Grandfather enrichments | TSLN.com

Grandfather enrichments

Speakin’ of lariat ropes comin’ up short… cyberspace somehow shortchanged us a couple weeks ago when this column didn’t show up in your TSLN. I wrote it and emailed it before headin’ to Texas… some of the distant friends I send it to received it, but Aaron didn’t get a copy in the office.

In the old days of publishing the “print gremlins” were notorious for messing things up, but they’re no doubt all dead and buried by now so these must be cyber bandits or some such outlaw. Anyhow now that I’ve passed the buck you all correctly understand that it “wasn’t my fault.”

Our Fort Worth trip was fun as always, renewing old acquaintances and seeing a lot of good country. Even some of the traditionally droughty areas looked good… some were muddy and had just experienced high water… but the horse and cattle market didn’t seem to be better wherever we traveled.

Gretchen Sammis and Ruby Gobble on the historic Chase Ranch at Cimarron, New Mexico didn’t get to Fort Worth for the Hall of Fame reunion so we dropped in for a visit coming home. They had just shipped calves and felt the bite of a sizable deficit from last year’s prices, plus had endured another dry summer. However, if skunks know anything about weather, their winter might be different.

Those little critters were digging and clawing their way into and under any crevice around the outbuildings in broad daylight – actin’ desperate to find a place to din up, even though the weather was warm and lovely. Gretchen said the bear and elk devoured the entire crop from her apple orchard (which produced World’s Fair champion fruit more than a century ago!) before it even started to ripen… so it could be they’re all gearing up for a tough winter.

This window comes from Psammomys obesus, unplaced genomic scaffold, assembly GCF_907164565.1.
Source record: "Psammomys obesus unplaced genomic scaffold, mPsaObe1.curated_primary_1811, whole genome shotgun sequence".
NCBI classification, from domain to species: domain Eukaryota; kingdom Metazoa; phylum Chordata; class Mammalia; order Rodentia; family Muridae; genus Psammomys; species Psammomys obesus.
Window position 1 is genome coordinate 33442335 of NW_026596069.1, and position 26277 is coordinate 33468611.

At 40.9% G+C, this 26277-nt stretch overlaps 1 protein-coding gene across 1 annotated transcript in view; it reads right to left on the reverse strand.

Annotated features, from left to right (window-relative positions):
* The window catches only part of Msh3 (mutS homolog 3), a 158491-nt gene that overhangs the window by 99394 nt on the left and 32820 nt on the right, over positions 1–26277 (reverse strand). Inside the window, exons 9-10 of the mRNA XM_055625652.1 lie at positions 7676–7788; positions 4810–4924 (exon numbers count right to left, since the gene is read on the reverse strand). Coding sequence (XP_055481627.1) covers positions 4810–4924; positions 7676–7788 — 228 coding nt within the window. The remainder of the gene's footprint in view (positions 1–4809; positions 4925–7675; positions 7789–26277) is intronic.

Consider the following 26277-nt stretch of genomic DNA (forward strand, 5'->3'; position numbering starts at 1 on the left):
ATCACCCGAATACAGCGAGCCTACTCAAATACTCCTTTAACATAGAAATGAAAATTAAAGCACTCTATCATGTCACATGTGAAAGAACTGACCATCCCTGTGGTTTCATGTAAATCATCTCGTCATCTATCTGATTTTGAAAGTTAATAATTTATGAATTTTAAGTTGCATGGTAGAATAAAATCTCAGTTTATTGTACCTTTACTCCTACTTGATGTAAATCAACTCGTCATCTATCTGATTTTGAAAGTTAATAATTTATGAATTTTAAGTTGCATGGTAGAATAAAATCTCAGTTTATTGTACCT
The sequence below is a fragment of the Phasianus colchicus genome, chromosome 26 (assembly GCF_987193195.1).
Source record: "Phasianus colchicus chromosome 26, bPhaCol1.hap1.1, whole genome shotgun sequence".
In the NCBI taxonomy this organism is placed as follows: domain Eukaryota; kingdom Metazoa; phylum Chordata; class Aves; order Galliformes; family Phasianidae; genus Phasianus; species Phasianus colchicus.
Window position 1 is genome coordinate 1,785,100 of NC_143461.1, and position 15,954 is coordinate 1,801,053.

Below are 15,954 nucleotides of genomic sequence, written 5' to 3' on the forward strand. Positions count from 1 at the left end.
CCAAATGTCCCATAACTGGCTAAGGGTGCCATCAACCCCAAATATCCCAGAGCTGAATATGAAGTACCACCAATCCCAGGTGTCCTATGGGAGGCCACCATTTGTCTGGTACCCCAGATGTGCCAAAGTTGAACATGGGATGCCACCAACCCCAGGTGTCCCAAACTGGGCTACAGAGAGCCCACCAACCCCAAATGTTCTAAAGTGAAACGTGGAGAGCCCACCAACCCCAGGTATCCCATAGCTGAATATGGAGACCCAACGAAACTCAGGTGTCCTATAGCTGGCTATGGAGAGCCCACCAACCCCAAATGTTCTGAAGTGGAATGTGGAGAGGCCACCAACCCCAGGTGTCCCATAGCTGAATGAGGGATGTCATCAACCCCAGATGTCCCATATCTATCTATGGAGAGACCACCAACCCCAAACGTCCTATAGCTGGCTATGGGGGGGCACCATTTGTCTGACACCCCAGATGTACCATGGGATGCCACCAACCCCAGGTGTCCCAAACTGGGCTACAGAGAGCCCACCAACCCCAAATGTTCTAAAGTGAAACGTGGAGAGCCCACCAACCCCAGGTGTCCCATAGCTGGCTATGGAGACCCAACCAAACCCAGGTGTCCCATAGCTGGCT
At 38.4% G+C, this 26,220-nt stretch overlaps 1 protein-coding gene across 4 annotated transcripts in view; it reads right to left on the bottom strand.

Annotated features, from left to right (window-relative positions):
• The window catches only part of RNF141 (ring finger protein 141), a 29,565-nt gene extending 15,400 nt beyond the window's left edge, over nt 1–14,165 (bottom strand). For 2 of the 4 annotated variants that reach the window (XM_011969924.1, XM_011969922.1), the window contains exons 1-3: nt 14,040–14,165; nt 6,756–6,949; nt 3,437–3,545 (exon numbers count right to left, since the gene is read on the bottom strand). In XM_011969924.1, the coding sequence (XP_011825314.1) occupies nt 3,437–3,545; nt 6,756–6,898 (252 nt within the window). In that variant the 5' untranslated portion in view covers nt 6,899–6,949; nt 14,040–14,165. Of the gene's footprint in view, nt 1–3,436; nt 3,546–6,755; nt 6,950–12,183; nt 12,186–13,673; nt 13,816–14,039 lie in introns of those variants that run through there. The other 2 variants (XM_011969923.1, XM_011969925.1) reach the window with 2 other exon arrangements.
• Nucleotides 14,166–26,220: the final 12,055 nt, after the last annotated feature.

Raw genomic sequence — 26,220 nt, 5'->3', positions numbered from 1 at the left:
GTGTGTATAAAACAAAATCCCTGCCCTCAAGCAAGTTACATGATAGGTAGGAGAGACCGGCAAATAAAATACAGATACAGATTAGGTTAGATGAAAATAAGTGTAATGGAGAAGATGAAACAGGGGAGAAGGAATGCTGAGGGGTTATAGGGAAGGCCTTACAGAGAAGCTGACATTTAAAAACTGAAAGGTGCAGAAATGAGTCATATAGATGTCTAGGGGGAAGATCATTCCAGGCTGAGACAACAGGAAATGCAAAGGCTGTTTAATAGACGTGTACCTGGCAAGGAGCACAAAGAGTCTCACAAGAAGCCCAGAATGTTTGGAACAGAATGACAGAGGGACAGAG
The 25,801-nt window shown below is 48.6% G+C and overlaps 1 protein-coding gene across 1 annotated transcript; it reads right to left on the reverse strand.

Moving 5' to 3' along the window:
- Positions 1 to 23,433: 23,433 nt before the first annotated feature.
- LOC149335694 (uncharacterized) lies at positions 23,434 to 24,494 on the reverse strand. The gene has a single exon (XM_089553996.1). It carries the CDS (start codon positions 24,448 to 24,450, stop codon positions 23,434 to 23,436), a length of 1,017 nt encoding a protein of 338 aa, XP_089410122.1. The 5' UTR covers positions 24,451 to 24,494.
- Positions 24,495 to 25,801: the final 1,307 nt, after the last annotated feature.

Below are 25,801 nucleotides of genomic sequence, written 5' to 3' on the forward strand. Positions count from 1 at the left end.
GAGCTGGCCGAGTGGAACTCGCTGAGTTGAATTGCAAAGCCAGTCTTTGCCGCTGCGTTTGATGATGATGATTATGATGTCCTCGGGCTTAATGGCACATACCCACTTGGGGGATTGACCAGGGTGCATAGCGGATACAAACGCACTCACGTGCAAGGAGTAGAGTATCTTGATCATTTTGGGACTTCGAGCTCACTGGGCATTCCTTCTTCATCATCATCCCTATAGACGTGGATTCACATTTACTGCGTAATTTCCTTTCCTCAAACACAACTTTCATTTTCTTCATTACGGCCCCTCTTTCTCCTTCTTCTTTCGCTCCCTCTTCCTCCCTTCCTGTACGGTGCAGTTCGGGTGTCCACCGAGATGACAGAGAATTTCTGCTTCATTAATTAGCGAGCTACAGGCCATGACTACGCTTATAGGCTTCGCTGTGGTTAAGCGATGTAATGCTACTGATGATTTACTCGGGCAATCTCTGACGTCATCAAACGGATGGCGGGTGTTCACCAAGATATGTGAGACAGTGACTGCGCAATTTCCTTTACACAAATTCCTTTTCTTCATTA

I recently talked about the many heroes who’ve crossed the Great Divide of late… Larry Kane of Big Sandy, Montana was another who rode off to higher range last month. I didn’t get to many RCA rodeos in the years Larry rode broncs as tough as anyone and made the NFR four times, but I did see a few of his classic rides – and sure enjoyed watching him pick up a lot of big prorodeos a few years later.

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In spite of his small stature Larry rode big, tough horses and was a top pickup man, going back to the NFR three times in that capacity. He was a welcome sight to roughstock cowboys at Beutler Brothers and Cervi rodeos for nearly a decade.

A cowboy ’till the end, he was cowboying for Hirschy Ranches in Montana’s Big Hole Basin country when the Boss called him home. Larry’s reputation as a top outside cowboy equaled or surpassed his arena reputation; with experienced cowboys like Sonny Linger calling him one of the best and toughest ever. Our sympathy goes out to Larry’s wife, son, grandsons and extended family in this untimely loss – he was only 69. Memorials can be sent to the new Montana Cowboy Hall of Fame at Wolf Point, or to St. Margaret Mary’s Catholic Church in Big Sandy.